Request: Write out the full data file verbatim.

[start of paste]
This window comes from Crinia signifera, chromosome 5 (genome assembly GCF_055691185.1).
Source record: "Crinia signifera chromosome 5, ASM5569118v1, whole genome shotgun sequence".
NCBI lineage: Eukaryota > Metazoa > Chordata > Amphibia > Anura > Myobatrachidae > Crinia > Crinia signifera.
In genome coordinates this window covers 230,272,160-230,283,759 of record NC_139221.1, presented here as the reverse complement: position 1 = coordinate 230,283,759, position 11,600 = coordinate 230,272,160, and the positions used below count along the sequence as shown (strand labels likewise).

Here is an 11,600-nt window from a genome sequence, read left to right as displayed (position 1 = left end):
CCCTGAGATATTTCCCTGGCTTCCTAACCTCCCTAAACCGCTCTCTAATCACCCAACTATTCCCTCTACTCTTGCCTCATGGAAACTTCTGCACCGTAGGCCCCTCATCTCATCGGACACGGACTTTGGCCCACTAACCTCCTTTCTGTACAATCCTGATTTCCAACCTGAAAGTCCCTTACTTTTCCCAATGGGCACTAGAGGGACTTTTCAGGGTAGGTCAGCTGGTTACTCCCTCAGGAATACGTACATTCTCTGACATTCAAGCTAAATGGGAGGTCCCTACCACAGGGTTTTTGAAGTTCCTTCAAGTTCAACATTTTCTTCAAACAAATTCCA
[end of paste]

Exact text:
This window comes from Crinia signifera, chromosome 5 (genome assembly GCF_055691185.1).
Source record: "Crinia signifera chromosome 5, ASM5569118v1, whole genome shotgun sequence".
NCBI lineage: Eukaryota > Metazoa > Chordata > Amphibia > Anura > Myobatrachidae > Crinia > Crinia signifera.
In genome coordinates this window covers 230,272,160-230,283,759 of record NC_139221.1, presented here as the reverse complement: position 1 = coordinate 230,283,759, position 11,600 = coordinate 230,272,160, and the positions used below count along the sequence as shown (strand labels likewise).

Here is an 11,600-nt window from a genome sequence, read left to right as displayed (position 1 = left end):
CCCTGAGATATTTCCCTGGCTTCCTAACCTCCCTAAACCGCTCTCTAATCACCCAACTATTCCCTCTACTCTTGCCTCATGGAAACTTCTGCACCGTAGGCCCCTCATCTCATCGGACACGGACTTTGGCCCACTAACCTCCTTTCTGTACAATCCTGATTTCCAACCTGAAAGTCCCTTACTTTTCCCAATGGGCACTAGAGGGACTTTTCAGGGTAGGTCAGCTGGTTACTCCCTCAGGAATACGTACATTCTCTGACATTCAAGCTAAATGGGAGGTCCCTACCACAGGGTTTTTGAAGTTCCTTCAAGTTCAACATTTTCTTCAAACAAATTCCA